Foreign Minister Silvan Shalom told Israel Radio on Saturday that he had just spent a week in the US trying to stop the "all out party" by Palestinians looking for reaction to the court ruling at the Security Council.
"I am therefore assuming ... that there is a good chance there will be a veto," he added.
Shalom added he was sure the court's decision "will go to the Security Council because they [Palestinians] can muster an automatic majority in the UN General Assembly."
But only the 15-nation Security Council can take action on the ruling. Israel is expecting its US ally to veto any resolution.
Tel Aviv has said the ruling is invalid because it fails to address its alleged reason for building the barrier on occupied Palestinian land - its own security.
However, three times as many Palestinians have been killed since the beginning of the al-Aqsa Intifada than Israelis.
Palestinians call the barrier an "apartheid wall" that will deny them a viable state and has separated thousands of people from their fields, schools and hospitals.
Officials said they would demand the Security Council take action.
"I am therefore assuming ... that there
is a good chance there will be a veto"
Israeli foreign minister commenting on UN vote
But US officials have already made clear they oppose UN involvement in resolving the issue.
"We do not believe that that's the appropriate forum to resolve what is a political issue," said White House spokesman Scott McClellan, adding it should be tackled through an internationally-backed road map to peace.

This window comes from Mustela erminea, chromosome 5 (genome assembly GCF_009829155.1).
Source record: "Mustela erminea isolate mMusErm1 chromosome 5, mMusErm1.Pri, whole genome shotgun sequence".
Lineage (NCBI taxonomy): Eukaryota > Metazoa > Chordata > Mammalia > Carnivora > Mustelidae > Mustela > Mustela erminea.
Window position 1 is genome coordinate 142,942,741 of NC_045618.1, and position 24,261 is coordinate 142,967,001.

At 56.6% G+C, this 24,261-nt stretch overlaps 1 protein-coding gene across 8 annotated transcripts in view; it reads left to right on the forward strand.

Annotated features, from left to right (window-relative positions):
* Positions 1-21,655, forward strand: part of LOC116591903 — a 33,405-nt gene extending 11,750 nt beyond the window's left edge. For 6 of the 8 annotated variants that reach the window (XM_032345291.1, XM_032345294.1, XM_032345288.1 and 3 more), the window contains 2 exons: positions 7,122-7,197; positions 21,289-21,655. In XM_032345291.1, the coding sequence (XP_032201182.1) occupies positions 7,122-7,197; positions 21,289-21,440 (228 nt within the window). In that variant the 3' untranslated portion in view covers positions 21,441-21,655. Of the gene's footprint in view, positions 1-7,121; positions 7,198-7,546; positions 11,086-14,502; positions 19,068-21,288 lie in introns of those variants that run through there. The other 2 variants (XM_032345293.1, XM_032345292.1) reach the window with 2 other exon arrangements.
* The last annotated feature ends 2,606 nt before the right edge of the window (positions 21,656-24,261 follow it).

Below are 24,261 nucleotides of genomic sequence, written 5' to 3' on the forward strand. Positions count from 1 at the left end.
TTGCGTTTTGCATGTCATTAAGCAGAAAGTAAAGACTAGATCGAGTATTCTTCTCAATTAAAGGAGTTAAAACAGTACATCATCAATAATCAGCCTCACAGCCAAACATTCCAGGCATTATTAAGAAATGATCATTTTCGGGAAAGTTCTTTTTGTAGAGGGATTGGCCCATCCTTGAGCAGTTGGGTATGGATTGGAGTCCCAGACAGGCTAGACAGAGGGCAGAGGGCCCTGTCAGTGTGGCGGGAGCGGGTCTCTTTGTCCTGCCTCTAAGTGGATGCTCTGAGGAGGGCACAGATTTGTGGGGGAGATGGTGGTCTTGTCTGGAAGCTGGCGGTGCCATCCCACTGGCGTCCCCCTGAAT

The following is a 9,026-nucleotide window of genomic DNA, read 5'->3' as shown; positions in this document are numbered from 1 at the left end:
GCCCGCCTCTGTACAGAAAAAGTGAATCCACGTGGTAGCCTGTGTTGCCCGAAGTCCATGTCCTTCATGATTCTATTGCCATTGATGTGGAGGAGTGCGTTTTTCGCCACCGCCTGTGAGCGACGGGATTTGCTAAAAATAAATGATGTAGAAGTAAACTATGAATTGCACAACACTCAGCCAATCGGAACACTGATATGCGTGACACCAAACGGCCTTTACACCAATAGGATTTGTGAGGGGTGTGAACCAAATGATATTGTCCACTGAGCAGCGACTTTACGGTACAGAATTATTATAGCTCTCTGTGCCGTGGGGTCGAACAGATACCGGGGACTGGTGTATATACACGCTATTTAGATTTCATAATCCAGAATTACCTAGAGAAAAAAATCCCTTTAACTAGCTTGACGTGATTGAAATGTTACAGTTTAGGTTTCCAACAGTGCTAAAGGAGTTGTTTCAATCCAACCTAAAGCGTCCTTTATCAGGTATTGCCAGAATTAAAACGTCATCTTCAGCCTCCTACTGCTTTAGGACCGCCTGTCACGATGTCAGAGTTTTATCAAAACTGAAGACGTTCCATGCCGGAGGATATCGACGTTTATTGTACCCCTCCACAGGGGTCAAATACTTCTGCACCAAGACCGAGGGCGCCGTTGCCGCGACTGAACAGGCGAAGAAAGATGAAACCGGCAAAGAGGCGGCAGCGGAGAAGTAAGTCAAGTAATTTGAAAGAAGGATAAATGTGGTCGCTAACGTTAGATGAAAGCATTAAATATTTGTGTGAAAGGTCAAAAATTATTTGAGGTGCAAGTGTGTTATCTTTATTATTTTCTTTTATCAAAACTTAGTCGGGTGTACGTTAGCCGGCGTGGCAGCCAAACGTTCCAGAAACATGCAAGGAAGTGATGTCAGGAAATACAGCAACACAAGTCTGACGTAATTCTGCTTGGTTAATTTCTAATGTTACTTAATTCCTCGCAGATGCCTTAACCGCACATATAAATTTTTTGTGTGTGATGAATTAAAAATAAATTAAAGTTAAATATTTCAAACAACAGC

The World Court, the UN's highest tribunal, issued a non-binding ruling on Friday that the partially-built barrier erected on occupied Palestinian territory was unlawful.
It said Israel must tear down the barrier and pay compensation to those who had lost their homes and land.
"The wall ... cannot be justified by military exigencies or by the requirements of national security," its head, Judge Shi Jiuyong, said.
But Israel has already vowed to keep building the 600km barrier, which is about one-third complete.
Its route curves around illegal settlements deep inside the occupied West Bank. When contacted by Aljazeera.net, no Israeli official at the Ministry of the Interior would explain why Tel Aviv had not built the barrier on the Israeli side of the border.